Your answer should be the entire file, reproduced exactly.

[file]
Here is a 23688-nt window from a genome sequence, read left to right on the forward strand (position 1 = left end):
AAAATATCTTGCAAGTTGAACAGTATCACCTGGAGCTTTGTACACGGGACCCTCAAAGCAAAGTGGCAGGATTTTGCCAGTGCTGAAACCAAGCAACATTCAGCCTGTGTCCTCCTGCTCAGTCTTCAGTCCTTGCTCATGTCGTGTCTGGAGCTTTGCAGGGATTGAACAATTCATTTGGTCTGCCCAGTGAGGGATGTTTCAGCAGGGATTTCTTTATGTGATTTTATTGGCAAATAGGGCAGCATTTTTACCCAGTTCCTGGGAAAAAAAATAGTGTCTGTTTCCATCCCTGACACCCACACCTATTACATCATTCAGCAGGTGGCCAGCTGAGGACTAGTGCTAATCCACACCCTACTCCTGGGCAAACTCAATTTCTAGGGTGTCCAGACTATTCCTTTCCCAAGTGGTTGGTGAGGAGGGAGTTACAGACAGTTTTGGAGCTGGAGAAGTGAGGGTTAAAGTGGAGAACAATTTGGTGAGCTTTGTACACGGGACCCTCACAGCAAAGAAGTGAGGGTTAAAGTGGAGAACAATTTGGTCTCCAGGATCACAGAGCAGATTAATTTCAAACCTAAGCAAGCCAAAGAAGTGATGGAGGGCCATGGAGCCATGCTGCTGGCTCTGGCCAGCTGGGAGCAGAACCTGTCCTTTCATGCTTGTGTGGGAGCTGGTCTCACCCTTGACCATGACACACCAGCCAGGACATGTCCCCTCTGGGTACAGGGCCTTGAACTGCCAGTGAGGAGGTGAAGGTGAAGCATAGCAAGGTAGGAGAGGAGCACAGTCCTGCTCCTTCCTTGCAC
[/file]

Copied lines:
Here is a 23688-nt window from a genome sequence, read left to right on the forward strand (position 1 = left end):
AAAATATCTTGCAAGTTGAACAGTATCACCTGGAGCTTTGTACACGGGACCCTCAAAGCAAAGTGGCAGGATTTTGCCAGTGCTGAAACCAAGCAACATTCAGCCTGTGTCCTCCTGCTCAGTCTTCAGTCCTTGCTCATGTCGTGTCTGGAGCTTTGCAGGGATTGAACAATTCATTTGGTCTGCCCAGTGAGGGATGTTTCAGCAGGGATTTCTTTATGTGATTTTATTGGCAAATAGGGCAGCATTTTTACCCAGTTCCTGGGAAAAAAAATAGTGTCTGTTTCCATCCCTGACACCCACACCTATTACATCATTCAGCAGGTGGCCAGCTGAGGACTAGTGCTAATCCACACCCTACTCCTGGGCAAACTCAATTTCTAGGGTGTCCAGACTATTCCTTTCCCAAGTGGTTGGTGAGGAGGGAGTTACAGACAGTTTTGGAGCTGGAGAAGTGAGGGTTAAAGTGGAGAACAATTTGGTGAGCTTTGTACACGGGACCCTCACAGCAAAGAAGTGAGGGTTAAAGTGGAGAACAATTTGGTCTCCAGGATCACAGAGCAGATTAATTTCAAACCTAAGCAAGCCAAAGAAGTGATGGAGGGCCATGGAGCCATGCTGCTGGCTCTGGCCAGCTGGGAGCAGAACCTGTCCTTTCATGCTTGTGTGGGAGCTGGTCTCACCCTTGACCATGACACACCAGCCAGGACATGTCCCCTCTGGGTACAGGGCCTTGAACTGCCAGTGAGGAGGTGAAGGTGAAGCATAGCAAGGTAGGAGAGGAGCACAGTCCTGCTCCTTCCTTGCAC